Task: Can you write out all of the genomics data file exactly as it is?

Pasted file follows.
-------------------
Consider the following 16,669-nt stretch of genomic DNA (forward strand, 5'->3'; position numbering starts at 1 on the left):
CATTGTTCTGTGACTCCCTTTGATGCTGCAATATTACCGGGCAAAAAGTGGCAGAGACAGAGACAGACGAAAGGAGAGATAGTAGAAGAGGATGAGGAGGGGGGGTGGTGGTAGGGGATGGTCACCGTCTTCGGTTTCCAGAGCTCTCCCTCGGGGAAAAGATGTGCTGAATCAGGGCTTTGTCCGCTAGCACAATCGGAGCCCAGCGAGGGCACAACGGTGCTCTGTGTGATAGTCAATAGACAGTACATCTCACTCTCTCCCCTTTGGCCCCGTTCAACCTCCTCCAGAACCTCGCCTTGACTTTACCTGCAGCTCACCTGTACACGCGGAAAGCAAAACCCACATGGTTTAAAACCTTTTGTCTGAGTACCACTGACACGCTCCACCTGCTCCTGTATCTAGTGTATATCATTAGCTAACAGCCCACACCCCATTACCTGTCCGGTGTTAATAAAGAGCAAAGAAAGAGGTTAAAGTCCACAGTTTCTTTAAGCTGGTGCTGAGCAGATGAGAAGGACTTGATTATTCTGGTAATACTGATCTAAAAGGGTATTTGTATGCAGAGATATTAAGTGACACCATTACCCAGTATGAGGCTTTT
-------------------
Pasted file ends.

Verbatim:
Consider the following 16,669-nt stretch of genomic DNA (forward strand, 5'->3'; position numbering starts at 1 on the left):
CATTGTTCTGTGACTCCCTTTGATGCTGCAATATTACCGGGCAAAAAGTGGCAGAGACAGAGACAGACGAAAGGAGAGATAGTAGAAGAGGATGAGGAGGGGGGGTGGTGGTAGGGGATGGTCACCGTCTTCGGTTTCCAGAGCTCTCCCTCGGGGAAAAGATGTGCTGAATCAGGGCTTTGTCCGCTAGCACAATCGGAGCCCAGCGAGGGCACAACGGTGCTCTGTGTGATAGTCAATAGACAGTACATCTCACTCTCTCCCCTTTGGCCCCGTTCAACCTCCTCCAGAACCTCGCCTTGACTTTACCTGCAGCTCACCTGTACACGCGGAAAGCAAAACCCACATGGTTTAAAACCTTTTGTCTGAGTACCACTGACACGCTCCACCTGCTCCTGTATCTAGTGTATATCATTAGCTAACAGCCCACACCCCATTACCTGTCCGGTGTTAATAAAGAGCAAAGAAAGAGGTTAAAGTCCACAGTTTCTTTAAGCTGGTGCTGAGCAGATGAGAAGGACTTGATTATTCTGGTAATACTGATCTAAAAGGGTATTTGTATGCAGAGATATTAAGTGACACCATTACCCAGTATGAGGCTTTT